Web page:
Research by two Queen's University scientists, Stan Brown and Alexei Neverov, has resulted in a new method for rapidly and safely destroying toxic agents such as chemical weapons and pesticides. Testing by an independent European defense corporation has shown the researchers' method to be over 99 percent effective when used on the deadly nerve agents Tabun, Soman, and VX.
Phosphorus-based chemical weapons, pesticides, and related compounds act as acetyl cholinesterase inhibitors, meaning they block nerve impulses. This leads to paralysis, respiratory failure, and eventually death. The Queen's scientists invented mild, non-corrosive alcohol-based methodologies that are effective in destroying these types of organophosphorus agents in seconds.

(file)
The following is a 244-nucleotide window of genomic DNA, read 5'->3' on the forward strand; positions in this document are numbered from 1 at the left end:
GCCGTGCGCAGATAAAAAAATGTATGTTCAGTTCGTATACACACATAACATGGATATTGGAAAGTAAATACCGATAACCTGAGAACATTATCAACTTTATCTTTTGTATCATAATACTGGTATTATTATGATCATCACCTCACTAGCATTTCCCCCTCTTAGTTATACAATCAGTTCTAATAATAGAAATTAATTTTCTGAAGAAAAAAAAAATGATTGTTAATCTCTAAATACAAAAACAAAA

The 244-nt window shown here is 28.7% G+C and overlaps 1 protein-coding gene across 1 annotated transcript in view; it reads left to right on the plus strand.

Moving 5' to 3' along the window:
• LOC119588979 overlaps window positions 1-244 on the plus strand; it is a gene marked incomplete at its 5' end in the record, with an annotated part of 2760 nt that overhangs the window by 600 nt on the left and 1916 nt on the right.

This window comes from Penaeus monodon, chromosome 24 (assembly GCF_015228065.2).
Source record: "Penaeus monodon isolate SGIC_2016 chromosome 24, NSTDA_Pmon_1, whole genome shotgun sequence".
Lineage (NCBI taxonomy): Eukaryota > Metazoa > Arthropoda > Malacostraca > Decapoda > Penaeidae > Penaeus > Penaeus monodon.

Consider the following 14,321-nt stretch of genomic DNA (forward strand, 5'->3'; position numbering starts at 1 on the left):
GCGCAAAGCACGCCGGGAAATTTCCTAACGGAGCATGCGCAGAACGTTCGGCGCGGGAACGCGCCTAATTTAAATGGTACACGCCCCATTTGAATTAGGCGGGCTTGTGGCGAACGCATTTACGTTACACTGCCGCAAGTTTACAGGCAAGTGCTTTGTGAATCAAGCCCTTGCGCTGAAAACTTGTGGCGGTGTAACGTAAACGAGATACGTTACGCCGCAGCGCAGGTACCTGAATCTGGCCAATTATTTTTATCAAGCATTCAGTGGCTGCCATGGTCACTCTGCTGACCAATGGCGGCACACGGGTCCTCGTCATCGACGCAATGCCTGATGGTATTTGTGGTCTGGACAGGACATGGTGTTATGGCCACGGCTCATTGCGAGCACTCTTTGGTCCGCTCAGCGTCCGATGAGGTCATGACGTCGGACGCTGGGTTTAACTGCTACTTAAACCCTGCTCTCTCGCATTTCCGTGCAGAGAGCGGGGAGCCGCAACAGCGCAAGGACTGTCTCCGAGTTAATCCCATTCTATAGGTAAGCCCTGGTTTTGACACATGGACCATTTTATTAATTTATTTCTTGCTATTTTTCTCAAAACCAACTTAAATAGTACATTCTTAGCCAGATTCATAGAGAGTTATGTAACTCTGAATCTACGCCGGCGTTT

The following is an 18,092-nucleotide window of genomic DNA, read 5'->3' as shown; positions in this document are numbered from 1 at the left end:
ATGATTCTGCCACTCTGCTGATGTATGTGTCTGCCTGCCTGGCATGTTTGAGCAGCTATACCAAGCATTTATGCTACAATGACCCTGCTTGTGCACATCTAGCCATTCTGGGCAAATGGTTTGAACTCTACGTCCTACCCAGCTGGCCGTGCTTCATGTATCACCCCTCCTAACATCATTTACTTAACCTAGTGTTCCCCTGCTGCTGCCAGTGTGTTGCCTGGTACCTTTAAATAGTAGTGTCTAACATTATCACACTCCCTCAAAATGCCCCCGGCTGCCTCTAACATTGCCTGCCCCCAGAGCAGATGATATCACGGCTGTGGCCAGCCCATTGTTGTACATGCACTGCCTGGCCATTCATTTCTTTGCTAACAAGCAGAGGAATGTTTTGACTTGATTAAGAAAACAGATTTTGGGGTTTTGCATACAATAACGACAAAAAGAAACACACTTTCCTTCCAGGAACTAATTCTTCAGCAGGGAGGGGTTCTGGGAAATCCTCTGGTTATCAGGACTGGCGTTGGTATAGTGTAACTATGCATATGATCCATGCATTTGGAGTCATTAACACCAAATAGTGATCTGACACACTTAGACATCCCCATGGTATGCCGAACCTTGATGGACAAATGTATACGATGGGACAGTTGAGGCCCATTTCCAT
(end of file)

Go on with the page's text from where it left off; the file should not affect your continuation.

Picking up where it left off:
The reaction products of the tested method are non-toxic, making it a "green" alternative to existing decontamination practices that rely on caustic agents, such as lye or bleach, that can damage contaminated equipment or facilities. The decontamination methodology has no special environmental requirements, so it can be easily stored and used at all temperatures and under most conditions. One application is in counteracting possible terrorist attacks using chemical weapons agents.